A gastric emptying scan is a nuclear medicine study which provides an assessment of the stomach's ability to empty. It may be used if there are complications after gastric surgery, for gastric reflux, or suspected gastroparesis amongst other indications. Scintigraphy that uses gamma cameras to create two-dimensional images is generally regarded as the gold standard for gastric emptying.
|Gastric emptying study|
|Synonyms||Gastric emptying scintigraphy|
Having fasted for around four hours before the scan, the patient is given a solid or semi-solid meal, such as scrambled eggs on toast or porridge, which has been prepared with a radiopharmaceutical component. Typically technetium-99m sulphur colloid or DTPA is used. Some studies may also involve a liquid component, which is labelled with indium-111 DTPA. Images are acquired with a gamma camera, initially dynamically and then at intervals for up to 2-3 hours.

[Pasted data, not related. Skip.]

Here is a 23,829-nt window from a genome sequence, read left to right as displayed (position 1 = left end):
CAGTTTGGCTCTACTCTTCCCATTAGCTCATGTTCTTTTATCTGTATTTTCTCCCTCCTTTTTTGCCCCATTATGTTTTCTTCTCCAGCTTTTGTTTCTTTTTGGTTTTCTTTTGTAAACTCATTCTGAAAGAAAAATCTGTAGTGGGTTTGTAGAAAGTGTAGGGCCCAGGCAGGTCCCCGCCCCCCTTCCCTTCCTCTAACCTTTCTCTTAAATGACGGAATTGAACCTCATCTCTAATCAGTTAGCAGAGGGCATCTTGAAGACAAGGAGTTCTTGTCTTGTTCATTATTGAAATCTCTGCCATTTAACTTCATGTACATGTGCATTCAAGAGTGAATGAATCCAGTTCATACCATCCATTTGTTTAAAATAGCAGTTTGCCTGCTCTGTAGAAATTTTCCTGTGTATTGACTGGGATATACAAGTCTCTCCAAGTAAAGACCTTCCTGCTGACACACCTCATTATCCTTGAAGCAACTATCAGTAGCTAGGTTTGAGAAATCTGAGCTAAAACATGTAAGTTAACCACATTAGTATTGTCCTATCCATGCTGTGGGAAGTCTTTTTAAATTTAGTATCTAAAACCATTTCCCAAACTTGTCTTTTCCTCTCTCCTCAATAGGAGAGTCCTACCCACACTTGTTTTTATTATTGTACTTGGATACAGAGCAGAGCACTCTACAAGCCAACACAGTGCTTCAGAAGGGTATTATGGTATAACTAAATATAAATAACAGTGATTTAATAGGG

The stomach time-activity curve is produced from geometric mean of anterior and posterior imaging. Half-emptying time, the lag-phase duration for solid studies, and percentage of food left at various time points are calculated.